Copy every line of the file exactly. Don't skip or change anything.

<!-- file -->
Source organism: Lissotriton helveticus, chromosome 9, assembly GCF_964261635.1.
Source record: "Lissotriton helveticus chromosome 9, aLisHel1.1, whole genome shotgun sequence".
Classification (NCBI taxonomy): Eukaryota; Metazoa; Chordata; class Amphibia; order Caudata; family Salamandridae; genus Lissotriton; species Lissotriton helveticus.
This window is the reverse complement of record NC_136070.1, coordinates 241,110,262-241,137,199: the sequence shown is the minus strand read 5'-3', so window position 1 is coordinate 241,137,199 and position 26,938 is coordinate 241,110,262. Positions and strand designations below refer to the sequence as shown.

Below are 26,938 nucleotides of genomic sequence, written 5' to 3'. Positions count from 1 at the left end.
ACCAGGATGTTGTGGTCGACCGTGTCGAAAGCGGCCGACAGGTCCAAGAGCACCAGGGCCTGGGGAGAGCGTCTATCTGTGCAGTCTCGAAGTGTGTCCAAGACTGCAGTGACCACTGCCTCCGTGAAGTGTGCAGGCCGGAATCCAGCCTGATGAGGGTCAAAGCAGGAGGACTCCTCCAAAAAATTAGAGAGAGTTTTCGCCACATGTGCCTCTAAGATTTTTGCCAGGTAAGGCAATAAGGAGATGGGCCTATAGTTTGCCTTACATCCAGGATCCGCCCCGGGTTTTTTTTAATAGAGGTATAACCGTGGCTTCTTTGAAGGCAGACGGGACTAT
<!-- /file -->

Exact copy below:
Source organism: Lissotriton helveticus, chromosome 9, assembly GCF_964261635.1.
Source record: "Lissotriton helveticus chromosome 9, aLisHel1.1, whole genome shotgun sequence".
Classification (NCBI taxonomy): Eukaryota; Metazoa; Chordata; class Amphibia; order Caudata; family Salamandridae; genus Lissotriton; species Lissotriton helveticus.
This window is the reverse complement of record NC_136070.1, coordinates 241,110,262-241,137,199: the sequence shown is the minus strand read 5'-3', so window position 1 is coordinate 241,137,199 and position 26,938 is coordinate 241,110,262. Positions and strand designations below refer to the sequence as shown.

Below are 26,938 nucleotides of genomic sequence, written 5' to 3'. Positions count from 1 at the left end.
ACCAGGATGTTGTGGTCGACCGTGTCGAAAGCGGCCGACAGGTCCAAGAGCACCAGGGCCTGGGGAGAGCGTCTATCTGTGCAGTCTCGAAGTGTGTCCAAGACTGCAGTGACCACTGCCTCCGTGAAGTGTGCAGGCCGGAATCCAGCCTGATGAGGGTCAAAGCAGGAGGACTCCTCCAAAAAATTAGAGAGAGTTTTCGCCACATGTGCCTCTAAGATTTTTGCCAGGTAAGGCAATAAGGAGATGGGCCTATAGTTTGCCTTACATCCAGGATCCGCCCCGGGTTTTTTTTAATAGAGGTATAACCGTGGCTTCTTTGAAGGCAGACGGGACTAT